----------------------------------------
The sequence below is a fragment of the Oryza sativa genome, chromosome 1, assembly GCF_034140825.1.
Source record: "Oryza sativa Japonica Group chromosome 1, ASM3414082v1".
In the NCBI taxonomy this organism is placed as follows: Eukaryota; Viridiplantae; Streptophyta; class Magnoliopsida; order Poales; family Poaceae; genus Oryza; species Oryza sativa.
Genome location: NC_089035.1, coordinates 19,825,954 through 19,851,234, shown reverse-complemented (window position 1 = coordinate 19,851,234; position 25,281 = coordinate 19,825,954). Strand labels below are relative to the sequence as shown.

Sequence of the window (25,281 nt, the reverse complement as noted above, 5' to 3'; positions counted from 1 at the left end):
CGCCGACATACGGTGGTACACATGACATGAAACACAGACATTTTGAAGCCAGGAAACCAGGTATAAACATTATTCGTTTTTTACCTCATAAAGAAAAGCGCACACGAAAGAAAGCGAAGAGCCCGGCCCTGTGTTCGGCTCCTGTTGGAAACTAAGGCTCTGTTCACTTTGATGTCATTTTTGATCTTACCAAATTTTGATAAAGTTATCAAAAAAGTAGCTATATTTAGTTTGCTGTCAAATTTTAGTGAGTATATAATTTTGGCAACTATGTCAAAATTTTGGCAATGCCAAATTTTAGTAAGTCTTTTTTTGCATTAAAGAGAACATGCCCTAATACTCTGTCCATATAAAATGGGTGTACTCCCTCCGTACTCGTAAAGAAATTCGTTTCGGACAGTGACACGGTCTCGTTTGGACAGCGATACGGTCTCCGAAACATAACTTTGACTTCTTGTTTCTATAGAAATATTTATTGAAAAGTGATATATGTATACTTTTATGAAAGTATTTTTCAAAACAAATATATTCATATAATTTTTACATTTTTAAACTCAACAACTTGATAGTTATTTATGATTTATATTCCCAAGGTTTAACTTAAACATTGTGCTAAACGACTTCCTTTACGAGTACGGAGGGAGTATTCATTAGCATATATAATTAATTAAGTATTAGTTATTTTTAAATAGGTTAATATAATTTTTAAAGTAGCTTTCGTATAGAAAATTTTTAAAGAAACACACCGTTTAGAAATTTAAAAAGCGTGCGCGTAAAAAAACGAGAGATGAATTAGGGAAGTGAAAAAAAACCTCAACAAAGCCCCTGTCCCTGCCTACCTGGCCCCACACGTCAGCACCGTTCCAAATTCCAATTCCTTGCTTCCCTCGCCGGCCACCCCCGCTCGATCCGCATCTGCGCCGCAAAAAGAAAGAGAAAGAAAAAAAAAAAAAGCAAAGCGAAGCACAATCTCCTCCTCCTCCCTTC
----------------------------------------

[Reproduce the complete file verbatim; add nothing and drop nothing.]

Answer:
The sequence below is a fragment of the Oryza sativa genome, chromosome 1, assembly GCF_034140825.1.
Source record: "Oryza sativa Japonica Group chromosome 1, ASM3414082v1".
In the NCBI taxonomy this organism is placed as follows: Eukaryota; Viridiplantae; Streptophyta; class Magnoliopsida; order Poales; family Poaceae; genus Oryza; species Oryza sativa.
Genome location: NC_089035.1, coordinates 19,825,954 through 19,851,234, shown reverse-complemented (window position 1 = coordinate 19,851,234; position 25,281 = coordinate 19,825,954). Strand labels below are relative to the sequence as shown.

Sequence of the window (25,281 nt, the reverse complement as noted above, 5' to 3'; positions counted from 1 at the left end):
CGCCGACATACGGTGGTACACATGACATGAAACACAGACATTTTGAAGCCAGGAAACCAGGTATAAACATTATTCGTTTTTTACCTCATAAAGAAAAGCGCACACGAAAGAAAGCGAAGAGCCCGGCCCTGTGTTCGGCTCCTGTTGGAAACTAAGGCTCTGTTCACTTTGATGTCATTTTTGATCTTACCAAATTTTGATAAAGTTATCAAAAAAGTAGCTATATTTAGTTTGCTGTCAAATTTTAGTGAGTATATAATTTTGGCAACTATGTCAAAATTTTGGCAATGCCAAATTTTAGTAAGTCTTTTTTTGCATTAAAGAGAACATGCCCTAATACTCTGTCCATATAAAATGGGTGTACTCCCTCCGTACTCGTAAAGAAATTCGTTTCGGACAGTGACACGGTCTCGTTTGGACAGCGATACGGTCTCCGAAACATAACTTTGACTTCTTGTTTCTATAGAAATATTTATTGAAAAGTGATATATGTATACTTTTATGAAAGTATTTTTCAAAACAAATATATTCATATAATTTTTACATTTTTAAACTCAACAACTTGATAGTTATTTATGATTTATATTCCCAAGGTTTAACTTAAACATTGTGCTAAACGACTTCCTTTACGAGTACGGAGGGAGTATTCATTAGCATATATAATTAATTAAGTATTAGTTATTTTTAAATAGGTTAATATAATTTTTAAAGTAGCTTTCGTATAGAAAATTTTTAAAGAAACACACCGTTTAGAAATTTAAAAAGCGTGCGCGTAAAAAAACGAGAGATGAATTAGGGAAGTGAAAAAAAACCTCAACAAAGCCCCTGTCCCTGCCTACCTGGCCCCACACGTCAGCACCGTTCCAAATTCCAATTCCTTGCTTCCCTCGCCGGCCACCCCCGCTCGATCCGCATCTGCGCCGCAAAAAGAAAGAGAAAGAAAAAAAAAAAAAGCAAAGCGAAGCACAATCTCCTCCTCCTCCCTTC